Don Lemon ‘Transparent’ on life after coming out
It’s been a month since CNN anchor Don Lemon went public about being gay, and he compares his early expectations with the reality of being out as he heads to Outwrite Bookstore & Coffeehouse on Wednesday.
The national and international splash Lemon (top photo) made when news broke of his coming out last month was bigger – and better – than he ever anticipated, he says.
“It’s been just overwhelming and amazing,” Lemon tells Project Q Atlanta. “Not just from the larger world, but especially from gay people, which I never expected. I never thought I’d be considered a role model in any way or that gay people would care this much.
“I thought that because I don’t look like the guy on the cover of a gay magazine, a Ken Doll, it wouldn’t be such a big deal,” he says. “Since I was out to my friends and family, I didn’t feel like it was a major coming out, but it just took off. I’ve been stunned and pleased by the whole thing.”
The Outwrite reading and signing on Wednesday is for “Transparent” (bottom photo), a memoir on personal success that reveals many deeply intimate details about Lemon beyond his sexual orientation.
“I realized that if I was going to write a story on my life and how to be happy and live a good life, I came to a place where I said, ‘I can’t go any further with this without talking about being gay. It’s part of my life, and I can’t be disingenuous,” he says. “As a journalist, I just couldn’t sit there and write a memoir about my life and not include the facts, or it wouldn’t be honest and true to myself or my story.”
“Now I can’t imagine now living any other way,” he says. “It was uncomfortable at first, but if I put myself in this position, and I’m going to walk it and own it, and hopefully others can see that walking your truth is freeing.
“I’m so much happier, I have no secrets, and no one can hold anything over me,” he adds. “Who wouldn’t want that? I wish every gay person could feel this way. If we could just all get over it and move on, it’d be a much happier planet and better planet to live on.”
Other realizations have come to light as Lemon has had a chance to digest the public reaction. He likes being in charge and control of his own story, and he now believes that coming out and putting it in writing has been a “divine process,” he says.
“Success isn’t measured in dollars but in how happy you feel and how comfortable you are in your life and how you can affect others,” he says. “I would like nothing more than for this book to be a best seller – not for me – but for the people around the country and world as an example that you can be who you are and be a success and be true to who you are.”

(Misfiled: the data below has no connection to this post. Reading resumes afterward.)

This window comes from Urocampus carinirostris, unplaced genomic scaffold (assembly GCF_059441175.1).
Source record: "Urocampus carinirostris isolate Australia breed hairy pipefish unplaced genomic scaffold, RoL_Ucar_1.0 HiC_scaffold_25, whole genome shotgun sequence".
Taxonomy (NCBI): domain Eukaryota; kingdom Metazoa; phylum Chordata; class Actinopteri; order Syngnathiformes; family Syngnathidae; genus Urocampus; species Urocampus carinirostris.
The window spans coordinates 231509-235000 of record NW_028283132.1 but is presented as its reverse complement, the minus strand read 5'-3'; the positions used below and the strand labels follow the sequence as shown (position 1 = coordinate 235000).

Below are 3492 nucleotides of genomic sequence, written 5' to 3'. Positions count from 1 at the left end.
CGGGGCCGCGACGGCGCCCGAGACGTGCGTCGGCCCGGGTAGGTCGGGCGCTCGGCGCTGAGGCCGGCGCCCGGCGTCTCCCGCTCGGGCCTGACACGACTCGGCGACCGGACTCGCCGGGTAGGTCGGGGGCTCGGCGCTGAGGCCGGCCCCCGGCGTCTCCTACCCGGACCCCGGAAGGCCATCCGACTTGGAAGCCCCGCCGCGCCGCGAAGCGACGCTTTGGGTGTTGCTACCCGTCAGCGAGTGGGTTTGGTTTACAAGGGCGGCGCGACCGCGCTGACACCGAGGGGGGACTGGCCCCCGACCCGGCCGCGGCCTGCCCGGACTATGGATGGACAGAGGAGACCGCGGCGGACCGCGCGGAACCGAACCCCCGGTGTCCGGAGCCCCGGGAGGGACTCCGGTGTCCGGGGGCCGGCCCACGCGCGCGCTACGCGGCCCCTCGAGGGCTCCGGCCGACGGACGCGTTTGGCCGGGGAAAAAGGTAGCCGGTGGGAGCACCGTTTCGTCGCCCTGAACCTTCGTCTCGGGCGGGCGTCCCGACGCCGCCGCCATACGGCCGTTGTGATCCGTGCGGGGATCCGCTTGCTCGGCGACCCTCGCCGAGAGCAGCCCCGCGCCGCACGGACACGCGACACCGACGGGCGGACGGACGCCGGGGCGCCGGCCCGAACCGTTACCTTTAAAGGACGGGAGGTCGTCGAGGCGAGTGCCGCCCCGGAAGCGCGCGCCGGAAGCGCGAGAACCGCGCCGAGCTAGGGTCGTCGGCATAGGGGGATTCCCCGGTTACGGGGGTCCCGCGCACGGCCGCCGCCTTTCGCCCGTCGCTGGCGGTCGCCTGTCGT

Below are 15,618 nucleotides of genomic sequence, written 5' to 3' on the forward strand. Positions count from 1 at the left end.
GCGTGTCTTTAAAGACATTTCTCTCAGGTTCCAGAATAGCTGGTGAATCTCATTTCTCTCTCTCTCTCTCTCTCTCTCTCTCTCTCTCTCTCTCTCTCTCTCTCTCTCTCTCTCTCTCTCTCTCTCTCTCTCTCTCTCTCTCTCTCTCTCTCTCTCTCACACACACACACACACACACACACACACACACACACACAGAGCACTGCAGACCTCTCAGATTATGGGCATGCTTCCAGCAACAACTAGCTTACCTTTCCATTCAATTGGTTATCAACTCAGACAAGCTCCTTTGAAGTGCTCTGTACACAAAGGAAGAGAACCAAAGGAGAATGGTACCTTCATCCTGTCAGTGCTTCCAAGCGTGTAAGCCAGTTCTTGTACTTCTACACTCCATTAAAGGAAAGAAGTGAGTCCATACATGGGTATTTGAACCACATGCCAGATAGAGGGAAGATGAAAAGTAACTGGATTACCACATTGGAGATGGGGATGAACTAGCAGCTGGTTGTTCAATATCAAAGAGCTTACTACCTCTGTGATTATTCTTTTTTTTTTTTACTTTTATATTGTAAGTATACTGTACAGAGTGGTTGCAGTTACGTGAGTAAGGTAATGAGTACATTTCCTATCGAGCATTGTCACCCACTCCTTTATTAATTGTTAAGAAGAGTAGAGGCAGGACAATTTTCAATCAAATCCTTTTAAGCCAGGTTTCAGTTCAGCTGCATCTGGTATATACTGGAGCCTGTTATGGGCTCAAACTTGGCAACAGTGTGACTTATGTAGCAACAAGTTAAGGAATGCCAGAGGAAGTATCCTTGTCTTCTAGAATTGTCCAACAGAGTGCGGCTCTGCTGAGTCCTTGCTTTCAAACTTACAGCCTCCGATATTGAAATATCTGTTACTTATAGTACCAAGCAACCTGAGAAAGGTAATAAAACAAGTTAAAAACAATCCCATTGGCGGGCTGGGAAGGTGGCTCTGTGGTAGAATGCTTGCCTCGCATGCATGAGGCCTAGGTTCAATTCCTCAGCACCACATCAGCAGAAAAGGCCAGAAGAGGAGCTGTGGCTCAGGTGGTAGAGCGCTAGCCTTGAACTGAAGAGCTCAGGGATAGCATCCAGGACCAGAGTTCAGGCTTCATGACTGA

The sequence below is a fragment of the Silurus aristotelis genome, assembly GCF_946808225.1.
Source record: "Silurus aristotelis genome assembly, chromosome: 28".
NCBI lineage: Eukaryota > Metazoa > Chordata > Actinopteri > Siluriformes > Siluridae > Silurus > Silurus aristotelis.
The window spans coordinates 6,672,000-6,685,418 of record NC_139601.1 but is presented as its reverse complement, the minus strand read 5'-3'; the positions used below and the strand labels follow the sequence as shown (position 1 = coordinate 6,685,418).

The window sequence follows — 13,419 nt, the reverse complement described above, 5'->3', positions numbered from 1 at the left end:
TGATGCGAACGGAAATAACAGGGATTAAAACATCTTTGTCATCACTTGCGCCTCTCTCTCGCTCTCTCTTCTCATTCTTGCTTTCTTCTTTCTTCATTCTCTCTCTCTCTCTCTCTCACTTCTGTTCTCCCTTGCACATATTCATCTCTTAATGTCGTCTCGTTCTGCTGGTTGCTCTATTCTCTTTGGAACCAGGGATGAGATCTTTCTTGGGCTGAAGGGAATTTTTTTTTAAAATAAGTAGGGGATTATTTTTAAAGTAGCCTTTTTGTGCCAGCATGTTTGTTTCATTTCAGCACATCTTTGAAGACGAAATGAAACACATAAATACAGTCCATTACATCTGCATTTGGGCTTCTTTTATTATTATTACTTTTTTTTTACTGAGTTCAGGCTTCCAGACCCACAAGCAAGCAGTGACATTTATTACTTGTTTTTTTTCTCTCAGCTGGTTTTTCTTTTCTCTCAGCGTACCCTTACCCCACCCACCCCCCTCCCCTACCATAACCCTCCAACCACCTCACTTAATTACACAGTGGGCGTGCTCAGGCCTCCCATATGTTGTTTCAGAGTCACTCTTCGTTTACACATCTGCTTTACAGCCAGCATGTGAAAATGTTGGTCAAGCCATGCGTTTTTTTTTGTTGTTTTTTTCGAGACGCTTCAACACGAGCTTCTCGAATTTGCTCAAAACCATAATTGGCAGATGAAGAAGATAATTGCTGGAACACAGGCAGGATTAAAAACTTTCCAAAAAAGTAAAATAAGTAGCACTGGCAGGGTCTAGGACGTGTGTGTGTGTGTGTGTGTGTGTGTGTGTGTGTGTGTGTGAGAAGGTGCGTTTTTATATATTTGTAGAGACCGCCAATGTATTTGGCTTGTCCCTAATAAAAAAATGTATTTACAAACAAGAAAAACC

‘Let’s all move on’
Lemon continues his work for CNN on top of the book tour. That includes a recent on-camera grilling of anti-gay presidential candidate Rick Santorum. In a discussion of same-sex unions, Lemon asked if Santorum had any gay friends – he said he does after some hemming and hawing – and got a new reaction from audiences now that he’s out of the closet.
“I’ve always felt a responsibility to ask the right questions. I’ve always held people’s feet to the fire,” Lemon says. “My role now has not really changed. I’m a journalist and will continue to be. People are just reading more into it now – ‘Oh, the gay anchor asked the gay question.’”
“But no. I would have asked the same question before I was out,” he assures. “Rick Santorum wants to change to Constitution to ban gay marriage. If anyone wants to change the Constitution on anything, it’s my responsibility to investigate that.”
And while the intense attention to the book continues, Lemon says he’s more matter of fact about the whole issue these days.
“I didn’t want it to be a big revelation; I wanted to be honest,” he says. “For those people who didn’t know, this is my life. The book isn’t about coming out. It’s about being a success and part of that is being an out gay man. Now let’s all move on.”
And after the momentum over the book dies down?
“Life will go back to normal but not ever be what it was before,” he says. “I’d love to write more books. I’m not the same person. I’m so happy with where I am now. I need to find a way to put it in words what that’s like, and maybe that’s the next book.”
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